Dow Chemical said Tuesday that it's cutting 2,500 jobs, or about 4 percent of its global workforce. The company's market value initially climbed by more than $600 million -- and that is what a synergy looks like.
The firings are connected to Dow's buyout of its silicone joint venture with Corning, a deal that was announced alongside its mega-merger with rival chemical producer DuPont. Dow, which took full control of the Dow Corning partnership on June 1, says the job cuts are part of "multiple actions to accelerate shareholder value creation." In plain English, not having to pay those 2,500 people means Dow can keep more profit for itself, which should boost its stock price and give the company more resources to reward investors with buybacks and dividends.
How much money are we talking here? Dow now thinks it can get $400 million in savings from the job cuts and the consolidation of back-office operations, IT systems, warehouses and the like. That's up from the $300 million it estimated when the Dow Corning deal was announced.
But that's just the tip of the iceberg.
Dow had already announced 2,200 job cuts and targeted at least $645 million of savings within itself in 2015 and 2016. Then there's DuPont, which said in December that it wants to cut 10 percent of its 50,000-plus workforce. All in, DuPont wants to wring out $730 million in savings in 2016. That corporate slashing is separate from the merger with Dow, meaning that there are likely still more cuts to come from both companies as they hunt for the $3 billion in cost synergies that they've projected.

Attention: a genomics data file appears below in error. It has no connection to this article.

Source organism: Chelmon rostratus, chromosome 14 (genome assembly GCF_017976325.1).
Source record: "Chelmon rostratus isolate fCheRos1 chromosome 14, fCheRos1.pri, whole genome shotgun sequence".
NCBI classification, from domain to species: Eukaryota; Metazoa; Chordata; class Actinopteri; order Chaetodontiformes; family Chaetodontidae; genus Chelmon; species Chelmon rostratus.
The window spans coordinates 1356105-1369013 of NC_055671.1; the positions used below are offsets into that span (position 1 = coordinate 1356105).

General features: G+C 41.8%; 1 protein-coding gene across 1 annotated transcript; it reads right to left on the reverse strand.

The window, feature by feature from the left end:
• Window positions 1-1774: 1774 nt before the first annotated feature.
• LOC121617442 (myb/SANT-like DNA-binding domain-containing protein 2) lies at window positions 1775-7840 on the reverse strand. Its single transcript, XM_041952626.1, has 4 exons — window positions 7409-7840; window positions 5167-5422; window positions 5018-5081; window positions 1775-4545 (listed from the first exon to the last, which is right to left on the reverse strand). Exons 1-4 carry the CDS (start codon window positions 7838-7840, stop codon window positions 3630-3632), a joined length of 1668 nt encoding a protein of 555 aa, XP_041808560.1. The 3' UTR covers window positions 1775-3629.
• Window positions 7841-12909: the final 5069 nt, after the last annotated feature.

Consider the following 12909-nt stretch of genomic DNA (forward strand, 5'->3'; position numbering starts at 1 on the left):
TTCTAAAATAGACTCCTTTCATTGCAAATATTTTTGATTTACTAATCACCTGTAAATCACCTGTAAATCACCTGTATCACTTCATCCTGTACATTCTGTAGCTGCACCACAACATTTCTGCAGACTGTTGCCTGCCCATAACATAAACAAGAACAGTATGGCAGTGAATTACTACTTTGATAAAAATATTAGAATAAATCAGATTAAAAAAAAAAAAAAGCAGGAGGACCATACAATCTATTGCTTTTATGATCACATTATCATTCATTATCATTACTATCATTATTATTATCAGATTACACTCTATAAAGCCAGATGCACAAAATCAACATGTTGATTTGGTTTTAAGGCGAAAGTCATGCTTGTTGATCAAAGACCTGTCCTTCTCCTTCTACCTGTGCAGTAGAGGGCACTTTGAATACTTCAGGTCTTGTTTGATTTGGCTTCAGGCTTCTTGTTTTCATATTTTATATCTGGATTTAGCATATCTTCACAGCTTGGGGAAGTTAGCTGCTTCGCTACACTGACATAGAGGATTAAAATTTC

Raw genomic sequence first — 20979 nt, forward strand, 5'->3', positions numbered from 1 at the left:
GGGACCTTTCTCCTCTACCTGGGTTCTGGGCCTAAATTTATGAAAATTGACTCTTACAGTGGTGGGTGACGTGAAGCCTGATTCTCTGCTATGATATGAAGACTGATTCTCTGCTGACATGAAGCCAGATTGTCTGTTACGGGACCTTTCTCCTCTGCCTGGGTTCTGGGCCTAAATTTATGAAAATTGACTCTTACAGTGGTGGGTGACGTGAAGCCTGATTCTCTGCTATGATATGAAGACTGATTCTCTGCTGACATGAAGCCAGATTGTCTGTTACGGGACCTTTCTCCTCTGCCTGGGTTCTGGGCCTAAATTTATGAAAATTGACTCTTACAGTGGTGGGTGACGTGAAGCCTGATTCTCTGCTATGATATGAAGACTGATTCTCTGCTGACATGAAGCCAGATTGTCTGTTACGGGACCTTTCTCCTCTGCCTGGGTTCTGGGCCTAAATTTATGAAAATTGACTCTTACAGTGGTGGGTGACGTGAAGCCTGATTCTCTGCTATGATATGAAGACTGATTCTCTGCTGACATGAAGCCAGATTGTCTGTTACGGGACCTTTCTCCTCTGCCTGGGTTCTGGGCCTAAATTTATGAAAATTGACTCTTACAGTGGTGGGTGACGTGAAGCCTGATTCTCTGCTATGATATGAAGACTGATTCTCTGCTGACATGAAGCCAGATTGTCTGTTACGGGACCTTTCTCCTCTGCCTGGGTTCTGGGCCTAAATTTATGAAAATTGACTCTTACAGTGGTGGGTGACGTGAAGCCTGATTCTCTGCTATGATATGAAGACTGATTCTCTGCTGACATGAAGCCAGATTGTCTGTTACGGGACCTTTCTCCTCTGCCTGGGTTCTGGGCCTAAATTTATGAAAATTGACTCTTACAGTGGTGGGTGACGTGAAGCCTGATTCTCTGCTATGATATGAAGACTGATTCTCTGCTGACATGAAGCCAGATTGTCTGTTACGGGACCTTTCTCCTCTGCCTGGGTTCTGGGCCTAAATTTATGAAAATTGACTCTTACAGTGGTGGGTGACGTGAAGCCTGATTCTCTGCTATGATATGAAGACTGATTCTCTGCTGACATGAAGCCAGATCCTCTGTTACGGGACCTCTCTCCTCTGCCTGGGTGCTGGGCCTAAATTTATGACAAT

The corporate jargon has been coming up a lot lately as companies seek out deals to juice slowing earnings growth and keep their share prices rising. Among the record number of mega-mergers announced in the deal boom of the last 18 months, all but a few have involved combining direct competitors or companies with overlapping business. That means duplicate sales teams, R&D employees and executive suites, many of which end up on the chopping block. Sure, there are scale benefits and revenue-boosting opportunities, but job cuts are the easiest synergy to execute and a big reason why some of these huge transactions have been worth doing at all.
U.S.-based employers cut more than 26,750 jobs because of M&A in 2015 and an additional 10,826 positions through May of this year, according to data from Challenger, Gray & Christmas. That's based on how the job cuts are identified in original press releases and news reports, so it's possible some of the more than 270,000 job cuts related to closings or cost-cutting over that stretch could also be M&A-related.
This isn't a story about how corporations like Dow and DuPont are evil for putting profit above the welfare of employees -- although let's face it, there is a human cost to these mega-mergers that a clinical word like ``synergy'' can't erase. But these job cuts aren't happening in a vacuum: Times are tough for chemical corporations right now as global growth plods along and commodities prices flounder. Efficiency is essential to stay competitive.
Dow is expected to report an almost 7 percent drop in revenue in 2016, while DuPont is on track for a 1.5 percent slide on the heels of big declines for both companies in 2015.
On Tuesday, JPMorgan analyst Jeffrey Zekauskas cut his price target on Dow Chemical by $7, citing the rising risk of economic turmoil (hello, Brexit). That was enough to send the shares as much as 4.4 percent lower, wiping out all the value that was created in pre-market trading and then some.
In other words, those cost synergies -- however they are created -- are going to come in handy.
This column does not necessarily reflect the opinion of Bloomberg LP and its owners.
Dow expects to reap another $100 million in ``growth synergies'' from the takeover of the Dow Corning joint venture.
According to news reports, Delaware offered strategic fund grants worth almost $10 million over five years to help incentivize the companies to base their combined agricultural business in the state. A $3.6 million portion of that is in exchange for the creation of 400 jobs. DuPont had previously said it would eliminate 1,700 jobs in the state.
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